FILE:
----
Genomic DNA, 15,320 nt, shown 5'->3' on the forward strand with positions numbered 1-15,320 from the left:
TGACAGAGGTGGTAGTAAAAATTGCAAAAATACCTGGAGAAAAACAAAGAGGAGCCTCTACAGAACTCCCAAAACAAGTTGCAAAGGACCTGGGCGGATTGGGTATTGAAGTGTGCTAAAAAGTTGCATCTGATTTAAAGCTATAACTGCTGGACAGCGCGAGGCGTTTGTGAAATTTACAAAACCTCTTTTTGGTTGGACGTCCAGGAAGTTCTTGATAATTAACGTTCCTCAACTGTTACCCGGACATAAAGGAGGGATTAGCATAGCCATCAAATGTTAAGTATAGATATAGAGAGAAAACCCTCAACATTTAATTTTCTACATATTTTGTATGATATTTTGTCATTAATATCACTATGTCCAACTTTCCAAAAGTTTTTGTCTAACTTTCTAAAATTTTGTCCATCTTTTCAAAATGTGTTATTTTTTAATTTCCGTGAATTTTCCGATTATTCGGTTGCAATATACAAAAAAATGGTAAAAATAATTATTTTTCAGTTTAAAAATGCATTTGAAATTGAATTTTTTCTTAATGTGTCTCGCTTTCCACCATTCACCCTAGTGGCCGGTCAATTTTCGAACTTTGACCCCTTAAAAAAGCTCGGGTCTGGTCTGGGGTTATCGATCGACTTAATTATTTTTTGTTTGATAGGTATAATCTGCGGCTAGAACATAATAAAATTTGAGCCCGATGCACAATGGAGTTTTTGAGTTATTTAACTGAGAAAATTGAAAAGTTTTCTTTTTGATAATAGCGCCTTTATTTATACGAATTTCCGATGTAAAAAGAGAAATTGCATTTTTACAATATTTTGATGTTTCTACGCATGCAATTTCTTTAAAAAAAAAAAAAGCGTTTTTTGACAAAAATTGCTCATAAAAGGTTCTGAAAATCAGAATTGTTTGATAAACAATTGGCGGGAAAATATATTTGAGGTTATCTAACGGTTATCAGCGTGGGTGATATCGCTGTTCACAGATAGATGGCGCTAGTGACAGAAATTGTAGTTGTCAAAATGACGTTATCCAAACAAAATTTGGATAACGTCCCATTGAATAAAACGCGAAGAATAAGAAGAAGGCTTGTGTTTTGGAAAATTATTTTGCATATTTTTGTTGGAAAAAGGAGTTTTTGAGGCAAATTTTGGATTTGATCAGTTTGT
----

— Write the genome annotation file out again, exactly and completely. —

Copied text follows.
Genomic DNA, 15,320 nt, shown 5'->3' on the forward strand with positions numbered 1-15,320 from the left:
TGACAGAGGTGGTAGTAAAAATTGCAAAAATACCTGGAGAAAAACAAAGAGGAGCCTCTACAGAACTCCCAAAACAAGTTGCAAAGGACCTGGGCGGATTGGGTATTGAAGTGTGCTAAAAAGTTGCATCTGATTTAAAGCTATAACTGCTGGACAGCGCGAGGCGTTTGTGAAATTTACAAAACCTCTTTTTGGTTGGACGTCCAGGAAGTTCTTGATAATTAACGTTCCTCAACTGTTACCCGGACATAAAGGAGGGATTAGCATAGCCATCAAATGTTAAGTATAGATATAGAGAGAAAACCCTCAACATTTAATTTTCTACATATTTTGTATGATATTTTGTCATTAATATCACTATGTCCAACTTTCCAAAAGTTTTTGTCTAACTTTCTAAAATTTTGTCCATCTTTTCAAAATGTGTTATTTTTTAATTTCCGTGAATTTTCCGATTATTCGGTTGCAATATACAAAAAAATGGTAAAAATAATTATTTTTCAGTTTAAAAATGCATTTGAAATTGAATTTTTTCTTAATGTGTCTCGCTTTCCACCATTCACCCTAGTGGCCGGTCAATTTTCGAACTTTGACCCCTTAAAAAAGCTCGGGTCTGGTCTGGGGTTATCGATCGACTTAATTATTTTTTGTTTGATAGGTATAATCTGCGGCTAGAACATAATAAAATTTGAGCCCGATGCACAATGGAGTTTTTGAGTTATTTAACTGAGAAAATTGAAAAGTTTTCTTTTTGATAATAGCGCCTTTATTTATACGAATTTCCGATGTAAAAAGAGAAATTGCATTTTTACAATATTTTGATGTTTCTACGCATGCAATTTCTTTAAAAAAAAAAAAAGCGTTTTTTGACAAAAATTGCTCATAAAAGGTTCTGAAAATCAGAATTGTTTGATAAACAATTGGCGGGAAAATATATTTGAGGTTATCTAACGGTTATCAGCGTGGGTGATATCGCTGTTCACAGATAGATGGCGCTAGTGACAGAAATTGTAGTTGTCAAAATGACGTTATCCAAACAAAATTTGGATAACGTCCCATTGAATAAAACGCGAAGAATAAGAAGAAGGCTTGTGTTTTGGAAAATTATTTTGCATATTTTTGTTGGAAAAAGGAGTTTTTGAGGCAAATTTTGGATTTGATCAGTTTGT